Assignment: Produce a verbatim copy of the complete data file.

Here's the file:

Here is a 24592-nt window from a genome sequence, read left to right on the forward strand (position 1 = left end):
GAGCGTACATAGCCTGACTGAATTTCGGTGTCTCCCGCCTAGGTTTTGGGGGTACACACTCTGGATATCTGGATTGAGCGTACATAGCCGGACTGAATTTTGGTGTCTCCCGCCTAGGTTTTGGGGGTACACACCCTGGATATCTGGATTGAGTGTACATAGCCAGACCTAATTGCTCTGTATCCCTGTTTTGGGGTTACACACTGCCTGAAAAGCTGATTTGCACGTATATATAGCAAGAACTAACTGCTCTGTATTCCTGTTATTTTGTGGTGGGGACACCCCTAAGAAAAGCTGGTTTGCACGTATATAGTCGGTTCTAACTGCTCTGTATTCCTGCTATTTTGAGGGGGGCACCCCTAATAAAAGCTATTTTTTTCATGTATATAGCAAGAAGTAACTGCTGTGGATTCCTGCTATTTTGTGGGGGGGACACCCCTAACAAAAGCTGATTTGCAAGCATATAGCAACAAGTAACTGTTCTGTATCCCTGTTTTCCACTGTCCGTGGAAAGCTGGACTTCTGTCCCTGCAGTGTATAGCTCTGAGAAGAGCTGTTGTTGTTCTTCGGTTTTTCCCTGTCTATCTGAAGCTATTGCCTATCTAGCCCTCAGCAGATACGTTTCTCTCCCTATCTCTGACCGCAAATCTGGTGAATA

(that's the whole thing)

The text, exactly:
Here is a 24592-nt window from a genome sequence, read left to right on the forward strand (position 1 = left end):
GAGCGTACATAGCCTGACTGAATTTCGGTGTCTCCCGCCTAGGTTTTGGGGGTACACACTCTGGATATCTGGATTGAGCGTACATAGCCGGACTGAATTTTGGTGTCTCCCGCCTAGGTTTTGGGGGTACACACCCTGGATATCTGGATTGAGTGTACATAGCCAGACCTAATTGCTCTGTATCCCTGTTTTGGGGTTACACACTGCCTGAAAAGCTGATTTGCACGTATATATAGCAAGAACTAACTGCTCTGTATTCCTGTTATTTTGTGGTGGGGACACCCCTAAGAAAAGCTGGTTTGCACGTATATAGTCGGTTCTAACTGCTCTGTATTCCTGCTATTTTGAGGGGGGCACCCCTAATAAAAGCTATTTTTTTCATGTATATAGCAAGAAGTAACTGCTGTGGATTCCTGCTATTTTGTGGGGGGGACACCCCTAACAAAAGCTGATTTGCAAGCATATAGCAACAAGTAACTGTTCTGTATCCCTGTTTTCCACTGTCCGTGGAAAGCTGGACTTCTGTCCCTGCAGTGTATAGCTCTGAGAAGAGCTGTTGTTGTTCTTCGGTTTTTCCCTGTCTATCTGAAGCTATTGCCTATCTAGCCCTCAGCAGATACGTTTCTCTCCCTATCTCTGACCGCAAATCTGGTGAATA